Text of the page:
Can You Hear Me?

While writing a post for Veterans Day, my mind went back to those days when I thought I had the world by the tail.  Like Wonder Woman, I would use my force of will to bend others to face the reality that even though I was female, I was a capable, thinking adult primed and ready to succeed in my chosen place, New York City, assuming that people there would be more open to hiring me.

It was 1971 and I had just completed three years as a Marine Corps officer although I hid that fact from all but prospective employers.  As a backlash to the bitterness of Vietnam, there was such hatred of all things military that you didn’t dare reveal your background to just anyone.  I wasn’t ashamed of being in the military, but rather very discreet about whom I told.

Hey, I had survived being discriminated against in a “good Christian” college.  Because I was from the south, I was obviously prejudiced against blacks and was obviously a person to be loathed.  Ironically, it was the “good Christians” from the north who taught me my first lessons in discrimination against myself and blacks.

Oddly enough, I had rarely seen or heard of discrimination at home.  My parents and church taught me that the right way to live was to shine the light of Christ for all people to see, giving them the same love and appreciation that Jesus would have, to everyone, no matter what or who.

Now in 1971, I was establishing my own path and home still carrying those beliefs despite all the nastiness the world could dish.  While job hunting in the Big Apple, one interview was unforgettable. Putting my best foot forward, I sat before the prospective employer who looked at me and said, “Little lady, let’s just get a couple of things straight.  First of all, I can’t hire you because our headquarters is in Atlanta and our people won’t work with a female.  Secondly, if I did hire you, I wouldn’t pay you the same as I pay my men”.

Needless to say, I left rather hurriedly without a job, but I did walk the thirty or so long city blocks, tears streaming, returning to the head hunter’s office to ask them why they would send me there for an interview.  They were mortified, but the damage was done.  The pain of that day focused like a laser all the other days when the world turned its ugly on me and from which I had, supposedly, successfully walked away.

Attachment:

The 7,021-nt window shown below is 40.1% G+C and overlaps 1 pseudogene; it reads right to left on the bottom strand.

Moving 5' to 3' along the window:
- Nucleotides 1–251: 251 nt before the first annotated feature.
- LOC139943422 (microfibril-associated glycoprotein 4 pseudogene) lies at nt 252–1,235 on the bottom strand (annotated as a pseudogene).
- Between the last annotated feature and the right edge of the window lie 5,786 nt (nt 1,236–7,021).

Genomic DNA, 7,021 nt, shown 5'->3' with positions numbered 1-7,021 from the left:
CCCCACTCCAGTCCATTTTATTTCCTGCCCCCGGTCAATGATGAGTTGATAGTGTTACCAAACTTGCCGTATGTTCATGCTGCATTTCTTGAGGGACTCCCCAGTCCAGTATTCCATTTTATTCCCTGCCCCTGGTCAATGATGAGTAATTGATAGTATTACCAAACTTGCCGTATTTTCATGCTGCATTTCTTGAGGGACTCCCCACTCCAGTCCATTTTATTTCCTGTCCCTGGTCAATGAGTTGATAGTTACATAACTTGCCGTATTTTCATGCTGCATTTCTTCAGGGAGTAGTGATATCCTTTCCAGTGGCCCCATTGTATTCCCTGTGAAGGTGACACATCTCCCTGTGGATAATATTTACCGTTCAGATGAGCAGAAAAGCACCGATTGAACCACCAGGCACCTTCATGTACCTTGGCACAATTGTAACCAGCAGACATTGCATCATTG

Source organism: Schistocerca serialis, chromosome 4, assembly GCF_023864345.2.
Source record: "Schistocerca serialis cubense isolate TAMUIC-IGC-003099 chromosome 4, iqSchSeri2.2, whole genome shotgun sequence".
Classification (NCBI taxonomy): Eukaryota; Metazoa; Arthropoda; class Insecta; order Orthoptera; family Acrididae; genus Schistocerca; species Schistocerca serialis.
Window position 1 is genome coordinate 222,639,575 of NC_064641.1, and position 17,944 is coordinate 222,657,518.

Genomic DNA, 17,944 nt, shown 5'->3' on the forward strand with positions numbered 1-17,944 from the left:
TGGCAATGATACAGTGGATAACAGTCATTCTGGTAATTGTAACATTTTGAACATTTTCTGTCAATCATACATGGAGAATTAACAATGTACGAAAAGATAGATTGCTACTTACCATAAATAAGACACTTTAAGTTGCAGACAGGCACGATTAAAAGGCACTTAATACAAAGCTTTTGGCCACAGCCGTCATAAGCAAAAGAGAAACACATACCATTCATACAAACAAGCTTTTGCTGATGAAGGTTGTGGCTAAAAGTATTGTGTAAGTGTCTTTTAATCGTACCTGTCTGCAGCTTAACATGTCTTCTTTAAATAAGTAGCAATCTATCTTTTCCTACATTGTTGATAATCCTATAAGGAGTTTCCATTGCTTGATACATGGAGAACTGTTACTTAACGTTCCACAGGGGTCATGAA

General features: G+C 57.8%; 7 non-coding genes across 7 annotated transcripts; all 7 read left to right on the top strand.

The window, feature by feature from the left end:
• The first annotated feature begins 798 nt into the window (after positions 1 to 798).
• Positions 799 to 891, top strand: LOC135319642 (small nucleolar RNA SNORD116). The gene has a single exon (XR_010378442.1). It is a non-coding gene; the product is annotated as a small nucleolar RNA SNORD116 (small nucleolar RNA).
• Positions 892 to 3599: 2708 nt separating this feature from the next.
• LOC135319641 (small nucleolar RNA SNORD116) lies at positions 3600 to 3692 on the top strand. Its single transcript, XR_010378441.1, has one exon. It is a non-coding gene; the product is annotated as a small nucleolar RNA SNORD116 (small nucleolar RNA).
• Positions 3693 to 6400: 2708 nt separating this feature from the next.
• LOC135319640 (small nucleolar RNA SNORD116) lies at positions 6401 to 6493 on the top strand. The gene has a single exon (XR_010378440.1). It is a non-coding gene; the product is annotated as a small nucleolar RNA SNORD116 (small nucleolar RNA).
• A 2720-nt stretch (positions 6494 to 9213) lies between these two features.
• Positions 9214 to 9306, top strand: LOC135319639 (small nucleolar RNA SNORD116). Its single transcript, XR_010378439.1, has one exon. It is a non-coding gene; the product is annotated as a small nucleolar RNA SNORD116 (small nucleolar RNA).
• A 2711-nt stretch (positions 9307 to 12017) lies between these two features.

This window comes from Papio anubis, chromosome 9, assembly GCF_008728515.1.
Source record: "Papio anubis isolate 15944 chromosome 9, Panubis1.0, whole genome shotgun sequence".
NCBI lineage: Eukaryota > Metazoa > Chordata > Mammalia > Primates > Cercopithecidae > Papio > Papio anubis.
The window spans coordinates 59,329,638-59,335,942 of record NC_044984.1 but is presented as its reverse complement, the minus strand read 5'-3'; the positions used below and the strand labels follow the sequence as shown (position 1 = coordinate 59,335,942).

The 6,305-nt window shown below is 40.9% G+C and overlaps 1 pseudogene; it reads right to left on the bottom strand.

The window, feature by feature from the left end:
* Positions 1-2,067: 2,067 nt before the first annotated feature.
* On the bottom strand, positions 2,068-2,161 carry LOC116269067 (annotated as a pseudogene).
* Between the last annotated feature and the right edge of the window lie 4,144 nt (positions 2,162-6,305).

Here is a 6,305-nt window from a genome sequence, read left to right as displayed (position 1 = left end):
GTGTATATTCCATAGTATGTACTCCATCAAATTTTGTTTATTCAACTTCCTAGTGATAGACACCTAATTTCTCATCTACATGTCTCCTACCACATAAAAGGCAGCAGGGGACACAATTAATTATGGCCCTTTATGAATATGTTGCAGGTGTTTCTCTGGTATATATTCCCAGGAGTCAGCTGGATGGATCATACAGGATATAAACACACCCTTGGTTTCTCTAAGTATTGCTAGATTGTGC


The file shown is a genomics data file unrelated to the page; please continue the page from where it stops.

If we are such a good Christian nation, why are we preaching in our actions and words the message of intolerance and hate?  If Christ had love for one and all without discrimination, why don’t we?  It’s even sadder that this message is being passed to our children and they are learning it very well.

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2 Responses to Can You Hear Me?

  1. Doris says:

    Been there, heard that. When I told a prospective employer that I was from out of state and moving to his area, his first question was, “Are you married?” When I answered, “No,” his next question was, “Are you getting married?” When I answered, “No,” a second time, he asked, “Then why are you moving?” I was flabbergasted! Needless to say, that was not a place I wanted to work.
    Even before I was in the job market, the father of a friend of mine told me in casual conversation about his business, “I need to hire a woman bookkeeper because I would have to pay a man twice as much!” The sad thing is, he was right.

  2. Cliff says:

    It is saddening to read these stories even after haivng heard them many times before.

    Unfortunately, those “Christians” chose to look to at culture, regions, and other states to judge someone instead of trying to look at their heart. Ironically, they were doing the same thing to you that they were accusing you of doing based on where you came from. This is definitely something Christ calls us to absolutely not do. It is sad that they either chose to ignore this part of their savior’s commands or called themselves Christians when clearly Christ was not lord over their lives, having given over their hearts to him.

    There seem to be a lot of “American Christians” (those people who are Christians because they live in America) and “heritage Christians” (those people who call themselves Christians because their parents were). There are even very knowledgeable people who know a lot about Christ, but never allowed Jesus to circumcise their hearts, putting themselves under him.

    I am sad thinking that these people hurt you at the heart level because of their own prejudices and stereotypes against something and someone of which they had very little knowledge. For if they had actually taken the time to get to know you, they would have discovered a woman overflowing with beauty, intelligence, and kindness. That is their loss.

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